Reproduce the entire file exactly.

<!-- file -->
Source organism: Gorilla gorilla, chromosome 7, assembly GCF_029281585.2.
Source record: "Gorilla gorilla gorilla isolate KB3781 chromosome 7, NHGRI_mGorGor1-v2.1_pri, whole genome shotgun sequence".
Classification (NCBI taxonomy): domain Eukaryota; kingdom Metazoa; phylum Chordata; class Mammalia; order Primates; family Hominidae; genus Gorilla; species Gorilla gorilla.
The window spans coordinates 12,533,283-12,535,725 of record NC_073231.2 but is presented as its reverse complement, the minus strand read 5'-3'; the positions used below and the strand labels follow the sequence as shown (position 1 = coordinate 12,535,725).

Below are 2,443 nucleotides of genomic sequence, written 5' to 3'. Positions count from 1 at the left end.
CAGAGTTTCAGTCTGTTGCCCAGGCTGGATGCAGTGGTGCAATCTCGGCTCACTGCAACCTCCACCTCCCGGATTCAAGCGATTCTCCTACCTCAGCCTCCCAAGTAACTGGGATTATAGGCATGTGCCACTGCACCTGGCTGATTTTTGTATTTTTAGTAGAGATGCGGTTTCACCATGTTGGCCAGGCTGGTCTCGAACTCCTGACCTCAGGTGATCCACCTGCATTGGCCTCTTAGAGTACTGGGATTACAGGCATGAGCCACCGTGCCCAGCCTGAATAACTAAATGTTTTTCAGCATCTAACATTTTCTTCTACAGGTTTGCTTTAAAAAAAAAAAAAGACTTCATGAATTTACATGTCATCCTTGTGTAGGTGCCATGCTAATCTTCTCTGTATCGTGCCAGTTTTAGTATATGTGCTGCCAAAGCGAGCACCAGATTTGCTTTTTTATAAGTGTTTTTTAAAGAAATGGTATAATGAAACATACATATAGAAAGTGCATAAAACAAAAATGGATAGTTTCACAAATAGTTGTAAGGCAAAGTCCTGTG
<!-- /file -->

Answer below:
Source organism: Gorilla gorilla, chromosome 7, assembly GCF_029281585.2.
Source record: "Gorilla gorilla gorilla isolate KB3781 chromosome 7, NHGRI_mGorGor1-v2.1_pri, whole genome shotgun sequence".
Classification (NCBI taxonomy): domain Eukaryota; kingdom Metazoa; phylum Chordata; class Mammalia; order Primates; family Hominidae; genus Gorilla; species Gorilla gorilla.
The window spans coordinates 12,533,283-12,535,725 of record NC_073231.2 but is presented as its reverse complement, the minus strand read 5'-3'; the positions used below and the strand labels follow the sequence as shown (position 1 = coordinate 12,535,725).

Below are 2,443 nucleotides of genomic sequence, written 5' to 3'. Positions count from 1 at the left end.
CAGAGTTTCAGTCTGTTGCCCAGGCTGGATGCAGTGGTGCAATCTCGGCTCACTGCAACCTCCACCTCCCGGATTCAAGCGATTCTCCTACCTCAGCCTCCCAAGTAACTGGGATTATAGGCATGTGCCACTGCACCTGGCTGATTTTTGTATTTTTAGTAGAGATGCGGTTTCACCATGTTGGCCAGGCTGGTCTCGAACTCCTGACCTCAGGTGATCCACCTGCATTGGCCTCTTAGAGTACTGGGATTACAGGCATGAGCCACCGTGCCCAGCCTGAATAACTAAATGTTTTTCAGCATCTAACATTTTCTTCTACAGGTTTGCTTTAAAAAAAAAAAAAGACTTCATGAATTTACATGTCATCCTTGTGTAGGTGCCATGCTAATCTTCTCTGTATCGTGCCAGTTTTAGTATATGTGCTGCCAAAGCGAGCACCAGATTTGCTTTTTTATAAGTGTTTTTTAAAGAAATGGTATAATGAAACATACATATAGAAAGTGCATAAAACAAAAATGGATAGTTTCACAAATAGTTGTAAGGCAAAGTCCTGTG